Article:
Dr. Putt has been getting many emails recently and seems to be answering questions to individuals every day. Fun to do, but this has slowed down newsletter creation! Nevertheless, keep those questions coming!
Here are the three things Dr. Putt settled upon to discuss in this newsletter.
1) Today's Fairways Are Yesterday's Greens
1) Today's Fairways Are Yesterday's Greens
Dr. Putt reads many golfing magazines, including "Carolinasgolf," the magazine sent to members of the Carolinas Golf Association. Agronomist Dr. Leon Lucas wrote an article in the Spring 2006 issue (p. 7) that really caught Dr. Putt's attention.
Dr. Lucas noted that fairways of today are commonly cut at lengths of 1/4 to 3/8 inch. That was the height of grass on greens in the 1950s and 60s. Today's greens are at about 1/8 inch or shorter. And that makes today's greens, well, very very fast. Green speeds in that period were 4-5 on the Stimpmeter compared to 8-10 today. Fairways of yesterday were at about 1 inch.
The implications of these changes are profound and wide ranging. Maintenance costs are higher--water demands have increased greatly. All but the most wealthy clubs find they are unable to keep greens and fairways up to the standard of what we all see on television--what Dr. Lucas calls "the Augusta National syndrome. Play is slower. That is because putting on fast greens is much harder because small errors in judgment or execution produce larger errors in putting. And that results in longer second putts. The ball rolls farther in the fairway and reaches the side of the fairway at a faster pace. So we not only have more difficulty keeping balls in the fairway, we need longer fairways for the longer hitters (and that does not include the better equipment and ball factors). Tighter lies in fairways make for more mishits by those of us who are unable to play or practice every day.
Dr. Putt could go on, but you get the idea. Setting aside expenses and environmental concerns, our modern courses have made the game harder for the average player. Perhaps this is one important reason hy we do not see much improvement in average scores by average players, despite modern teaching techniques and vastly superior equipment.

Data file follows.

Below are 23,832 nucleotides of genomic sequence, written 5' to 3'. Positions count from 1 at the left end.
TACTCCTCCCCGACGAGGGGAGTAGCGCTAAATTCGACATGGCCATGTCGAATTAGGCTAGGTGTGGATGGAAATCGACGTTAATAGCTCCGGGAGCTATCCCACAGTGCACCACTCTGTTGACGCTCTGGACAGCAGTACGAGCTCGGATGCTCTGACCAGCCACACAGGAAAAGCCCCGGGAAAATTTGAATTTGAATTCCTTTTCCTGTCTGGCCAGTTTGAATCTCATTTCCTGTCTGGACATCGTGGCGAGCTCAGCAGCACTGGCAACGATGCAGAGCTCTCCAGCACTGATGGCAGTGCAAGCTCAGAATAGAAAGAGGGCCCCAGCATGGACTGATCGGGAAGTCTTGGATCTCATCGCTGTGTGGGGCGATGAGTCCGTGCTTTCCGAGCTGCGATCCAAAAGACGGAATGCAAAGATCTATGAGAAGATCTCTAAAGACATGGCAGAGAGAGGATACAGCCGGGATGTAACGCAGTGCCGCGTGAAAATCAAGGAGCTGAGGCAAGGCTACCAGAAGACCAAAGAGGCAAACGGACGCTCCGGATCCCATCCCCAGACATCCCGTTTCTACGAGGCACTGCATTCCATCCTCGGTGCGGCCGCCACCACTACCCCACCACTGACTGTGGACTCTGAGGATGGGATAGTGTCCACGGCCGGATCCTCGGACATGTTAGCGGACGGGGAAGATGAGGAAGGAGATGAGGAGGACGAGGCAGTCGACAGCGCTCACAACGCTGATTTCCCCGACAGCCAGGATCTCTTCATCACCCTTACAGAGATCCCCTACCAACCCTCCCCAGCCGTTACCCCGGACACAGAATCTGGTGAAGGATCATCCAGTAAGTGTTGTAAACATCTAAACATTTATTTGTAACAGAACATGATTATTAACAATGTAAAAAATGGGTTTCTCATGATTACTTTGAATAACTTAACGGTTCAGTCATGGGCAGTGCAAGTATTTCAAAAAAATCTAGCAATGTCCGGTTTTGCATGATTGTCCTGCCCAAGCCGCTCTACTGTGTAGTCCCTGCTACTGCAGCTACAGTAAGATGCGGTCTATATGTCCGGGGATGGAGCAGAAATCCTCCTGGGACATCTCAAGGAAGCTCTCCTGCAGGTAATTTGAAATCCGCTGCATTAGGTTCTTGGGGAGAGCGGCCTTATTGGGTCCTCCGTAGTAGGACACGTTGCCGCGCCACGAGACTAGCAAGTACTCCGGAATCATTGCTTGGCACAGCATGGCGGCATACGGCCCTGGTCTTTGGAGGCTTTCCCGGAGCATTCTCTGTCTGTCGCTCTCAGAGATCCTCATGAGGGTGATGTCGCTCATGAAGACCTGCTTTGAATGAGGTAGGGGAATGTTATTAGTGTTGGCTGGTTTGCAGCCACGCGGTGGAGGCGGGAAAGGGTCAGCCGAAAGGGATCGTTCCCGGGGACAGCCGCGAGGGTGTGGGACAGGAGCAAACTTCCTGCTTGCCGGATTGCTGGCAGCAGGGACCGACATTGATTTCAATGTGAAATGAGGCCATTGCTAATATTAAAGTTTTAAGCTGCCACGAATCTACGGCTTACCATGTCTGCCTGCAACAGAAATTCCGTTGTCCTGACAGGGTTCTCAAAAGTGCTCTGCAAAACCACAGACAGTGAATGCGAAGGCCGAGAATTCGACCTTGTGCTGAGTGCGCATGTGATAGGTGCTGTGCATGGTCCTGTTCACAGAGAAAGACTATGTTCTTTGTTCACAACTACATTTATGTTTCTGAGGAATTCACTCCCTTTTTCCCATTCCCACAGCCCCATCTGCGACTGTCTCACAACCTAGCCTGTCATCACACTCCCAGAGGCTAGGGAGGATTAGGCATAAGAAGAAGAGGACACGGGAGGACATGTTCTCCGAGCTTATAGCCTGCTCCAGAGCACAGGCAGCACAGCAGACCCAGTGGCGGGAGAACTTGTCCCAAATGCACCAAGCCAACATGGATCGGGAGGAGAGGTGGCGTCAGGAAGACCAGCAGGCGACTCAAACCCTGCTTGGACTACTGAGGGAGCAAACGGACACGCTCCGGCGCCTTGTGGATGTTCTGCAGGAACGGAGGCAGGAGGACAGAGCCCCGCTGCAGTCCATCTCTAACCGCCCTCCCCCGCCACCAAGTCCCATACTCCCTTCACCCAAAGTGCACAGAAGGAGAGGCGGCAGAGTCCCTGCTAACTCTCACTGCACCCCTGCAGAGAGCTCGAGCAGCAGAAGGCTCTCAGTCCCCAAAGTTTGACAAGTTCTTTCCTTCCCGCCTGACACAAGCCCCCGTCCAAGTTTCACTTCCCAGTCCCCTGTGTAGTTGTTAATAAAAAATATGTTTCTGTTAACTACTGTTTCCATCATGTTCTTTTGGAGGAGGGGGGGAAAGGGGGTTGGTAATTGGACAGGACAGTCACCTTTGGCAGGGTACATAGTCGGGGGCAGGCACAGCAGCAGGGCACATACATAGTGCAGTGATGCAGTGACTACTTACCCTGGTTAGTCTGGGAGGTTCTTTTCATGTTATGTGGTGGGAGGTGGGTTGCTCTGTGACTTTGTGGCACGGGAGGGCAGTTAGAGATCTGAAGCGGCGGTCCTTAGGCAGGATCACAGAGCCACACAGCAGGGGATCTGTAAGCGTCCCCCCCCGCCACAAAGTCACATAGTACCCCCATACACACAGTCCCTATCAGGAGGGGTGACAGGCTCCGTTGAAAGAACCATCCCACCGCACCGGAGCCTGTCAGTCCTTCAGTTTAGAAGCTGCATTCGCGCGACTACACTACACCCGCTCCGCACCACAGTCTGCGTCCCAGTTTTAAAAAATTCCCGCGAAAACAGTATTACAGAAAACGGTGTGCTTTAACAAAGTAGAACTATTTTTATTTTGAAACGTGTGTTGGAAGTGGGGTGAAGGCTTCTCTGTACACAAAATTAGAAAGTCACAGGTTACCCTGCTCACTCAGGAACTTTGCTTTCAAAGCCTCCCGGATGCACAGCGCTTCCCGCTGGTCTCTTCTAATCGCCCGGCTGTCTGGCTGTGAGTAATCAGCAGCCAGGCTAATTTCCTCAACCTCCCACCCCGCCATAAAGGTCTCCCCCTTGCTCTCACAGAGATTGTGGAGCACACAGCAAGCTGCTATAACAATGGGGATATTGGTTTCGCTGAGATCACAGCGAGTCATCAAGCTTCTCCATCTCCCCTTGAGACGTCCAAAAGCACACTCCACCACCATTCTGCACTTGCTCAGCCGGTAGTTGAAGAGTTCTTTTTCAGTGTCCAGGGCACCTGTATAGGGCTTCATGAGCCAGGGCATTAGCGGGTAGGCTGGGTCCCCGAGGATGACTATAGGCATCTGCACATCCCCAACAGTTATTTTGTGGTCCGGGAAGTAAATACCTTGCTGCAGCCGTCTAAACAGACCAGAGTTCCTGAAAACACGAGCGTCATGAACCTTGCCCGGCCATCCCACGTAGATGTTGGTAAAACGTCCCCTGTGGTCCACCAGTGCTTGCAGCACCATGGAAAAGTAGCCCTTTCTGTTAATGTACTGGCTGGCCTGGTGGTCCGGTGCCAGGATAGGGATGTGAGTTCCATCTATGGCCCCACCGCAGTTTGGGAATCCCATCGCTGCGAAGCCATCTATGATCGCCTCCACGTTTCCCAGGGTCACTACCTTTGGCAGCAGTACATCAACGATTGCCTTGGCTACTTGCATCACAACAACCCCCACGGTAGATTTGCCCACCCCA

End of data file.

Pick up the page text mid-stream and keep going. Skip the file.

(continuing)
Dr. Putt sometimes wishes he could roll the clock back to the courses he played as a youth. Greens felt like a plush well padded carpet under his feet. A long putt required a real swing with some hand and wrist action to get the ball to the hole. Shots held greens without the kind of spin that average players can rarely produce.
Of course this wish will be unfulfilled. One cannot roll the clock back. Modern courses are magnificently green and require a lot of green to keep them that way--hence higher green fees.
Lessons from this observation? For oldsters, if you do not putt as well as you remember from decades ago, the reason may be that putting is just more difficult today. And putting will not get easier in the future as modern grasses and maintenance techniques allow shorter and shorter grasses. Dr. Putt's home course, as do many others today, lets greens go dormant in the winter and applies green paint rather than overseed. They are almost like putting on pavement! Some greens on this classic old course had to be flattened because the the original slopes did not allow enough usable pin positions with the higher green speeds.